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PR: Grim Natwick Exhibit At The Animation Archive

by on November 9, 2007

The ASIFA-Hollywood Animation Archive is pleased to present an exhibit of material from the collection of legendary animator, Grim Natwick. Over the course of this week, we will be publishing an online catalog of the exhibit. Please check www.animationarchive.org for more installments, and if you are in the area, stop by to see the exhibit. (Exhibit opens to the public Friday, November 9th)

Grim Natwick is undoubtedly one of the most influential animators who ever lived. His career spanned the entire history of animation- from its earliest days in New York to Richard Williams’ Cobbler and the Thief in recent times. Grim worked at many of the major studios- Hearst, Fleicher, Iwerks, Disney, Lantz, UPA, Jay Ward, Melendez and Richard WIlliams. He animated in every style, but was able to maintain his own personal flavor, regardless of whether he was animating for modern studios like UPA or cartoony ones like Fleischer. If one had to define the single element that set his animation apart, it would have to be that his characters always seemed to have a genuine spark of life.

Grim was a friend of mine. I spent many entertaining afternoons with him on his porch, listening to his memories of “the old days”. Grim remembered everything. I once mentioned the name of an assistant animator he worked with at Fleischer. Grim not only recalled working with him more than half a century before, he remembered his bowling scores! When Grim passed away at the ripe old age of 100, his family asked me to organize his artwork. Whenever Grim left a studio, the contents of his desk was emptied into boxes and sent off to his storage locker in Missouri. When all of the boxes arrived for sorting at his apartment in Santa Monica, I was astonished to find thousands and thousands of drawings- amazing examples from a career that spanned more than 75 years.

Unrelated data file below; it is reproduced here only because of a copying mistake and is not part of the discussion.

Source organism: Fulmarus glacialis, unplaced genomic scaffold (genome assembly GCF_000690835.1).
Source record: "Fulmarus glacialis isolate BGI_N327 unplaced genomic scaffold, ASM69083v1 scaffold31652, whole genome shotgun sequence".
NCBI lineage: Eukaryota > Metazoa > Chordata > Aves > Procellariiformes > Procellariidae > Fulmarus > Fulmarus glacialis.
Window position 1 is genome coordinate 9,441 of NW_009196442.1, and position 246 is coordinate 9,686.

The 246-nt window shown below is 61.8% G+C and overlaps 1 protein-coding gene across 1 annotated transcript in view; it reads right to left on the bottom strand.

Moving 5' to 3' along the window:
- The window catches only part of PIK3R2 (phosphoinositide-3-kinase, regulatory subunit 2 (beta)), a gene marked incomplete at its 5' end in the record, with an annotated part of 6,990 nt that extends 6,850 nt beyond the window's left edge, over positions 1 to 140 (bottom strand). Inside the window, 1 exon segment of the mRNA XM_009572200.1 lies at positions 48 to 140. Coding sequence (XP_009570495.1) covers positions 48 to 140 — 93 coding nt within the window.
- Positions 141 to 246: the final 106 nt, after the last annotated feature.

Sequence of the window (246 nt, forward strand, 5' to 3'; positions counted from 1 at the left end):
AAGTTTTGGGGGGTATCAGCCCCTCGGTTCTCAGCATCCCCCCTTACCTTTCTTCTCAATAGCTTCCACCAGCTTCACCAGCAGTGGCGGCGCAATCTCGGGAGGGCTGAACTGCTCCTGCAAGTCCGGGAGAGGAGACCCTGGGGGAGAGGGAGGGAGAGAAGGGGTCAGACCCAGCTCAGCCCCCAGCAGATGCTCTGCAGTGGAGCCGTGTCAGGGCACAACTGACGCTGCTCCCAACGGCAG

The drawings that were most precious were the gag drawings and caricatures that grew on the walls of the studios like leaves on a tree. There were also many important sketches documenting Grim’s thought process- the roughs that were usually thrown in the trash after a job was completed. These are the drawings that make up this exhibit. I hope this exhibit gives you a clear idea of who Grim Natwick was as an artist and as a person. -Stephen Worth

The ASIFA-Hollywood Animation Archive is pleased to present an exhibit with dozens of amazing sketches from Grim’s personal files. Stop by the archive anytime during regular hours (Tues-Fri 1pm-9pm) to view the exhibit.


Introduction: Grim Natwick’s Scrapbook

Part One: Grim’s Early Years In New York (Hearst/Krazy Kat/Fleischer)

Part Two: Grim Natwick- Golden Age Animator (Iwerks/Disney/Lantz)

Part Three: The Modern Era (UPA) – Coming To The Website Soon

Part Four: The People Behind The Cartoons (Studio Gag Drawings and Caricatures) – Coming To The Website Soon

An Exhibit Presented By The ASIFA-Hollywood Animation Archive
2114 W Burbank Bl
Burbank, CA 91506
Hours: Tuesday through Friday 1pm to 9pm

Many thanks to the Walter Lantz Foundation for providing the facilities for this exhibit, and to the Walt Disney Animation Research Library for providing the mattes.

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